"Why is Fannie Mae using lawyers that are accused of regularly engaging in fraud to kick people out of their homes?" asked three Democrats in the House of Representatives, including Barney Frank of Massachusetts, chairman of the financial services committee, in a recent letter to Fannie Mae, the government-owned housing corporation. As of late, Fannie, its twin Freddie Mac, and big banks have come under fire for hiring controversial law firms to handle foreclosures, also known as "foreclosure mills." (You can read my investigation into the mills, including one Grayson cites, the Law Offices of David J. Stern, here.)
Given all the uproar surrounding these foreclosure firms, and the fact that they've been doing business for decades, you'd think they'd be on the radar of the government's main housing agency, the Department of Housing and Urban Development. Well, think again.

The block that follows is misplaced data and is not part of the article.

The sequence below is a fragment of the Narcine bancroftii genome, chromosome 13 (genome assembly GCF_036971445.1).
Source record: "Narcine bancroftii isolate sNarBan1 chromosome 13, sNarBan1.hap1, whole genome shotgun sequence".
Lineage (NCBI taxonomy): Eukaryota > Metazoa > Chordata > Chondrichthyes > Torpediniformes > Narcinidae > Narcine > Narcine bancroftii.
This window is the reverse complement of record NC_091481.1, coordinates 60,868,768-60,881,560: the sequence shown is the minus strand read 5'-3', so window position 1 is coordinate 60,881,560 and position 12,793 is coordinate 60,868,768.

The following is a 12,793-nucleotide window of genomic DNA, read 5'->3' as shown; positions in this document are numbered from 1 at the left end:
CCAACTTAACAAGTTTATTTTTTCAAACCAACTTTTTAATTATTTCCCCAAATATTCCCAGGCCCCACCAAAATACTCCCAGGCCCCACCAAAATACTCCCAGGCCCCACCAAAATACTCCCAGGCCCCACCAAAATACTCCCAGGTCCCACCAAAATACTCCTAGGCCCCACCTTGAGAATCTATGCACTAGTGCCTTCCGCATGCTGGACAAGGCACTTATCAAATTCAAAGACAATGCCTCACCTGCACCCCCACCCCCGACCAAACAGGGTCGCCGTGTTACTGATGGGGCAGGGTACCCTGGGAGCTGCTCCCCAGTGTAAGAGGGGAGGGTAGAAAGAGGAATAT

In July, a West Palm Beach, Florida-based legal analysis company, Legalprise, filed a Freedom of Information Act request with HUD, the Securities and Exchange Commission, and the Federal Trade Commission, asking for all records pertaining to regulation of these firms. A pretty wide net, in other words. Yet one of Legalprise's principals, Michael Olenick, today emailed me HUD's response letter, which surprisingly says they have nothing: "A search of Headquarters' records by knowledgeable staff failed to locate any documents at HUD Headquarters that would be responsive to your request," the letter reads.
Hmm, that's odd. Does the agency that for so long oversaw Fannie and Freddie, each of which retain a stable of handpicked law firms (some facing heavy criticism) to litigate foreclosures as fast and cheaply and efficiently as possible, have no records at all concerning these firms? Not a single memo or email? That's hard to believe.
Below are Legalprise's initial FOIA request and HUD's response.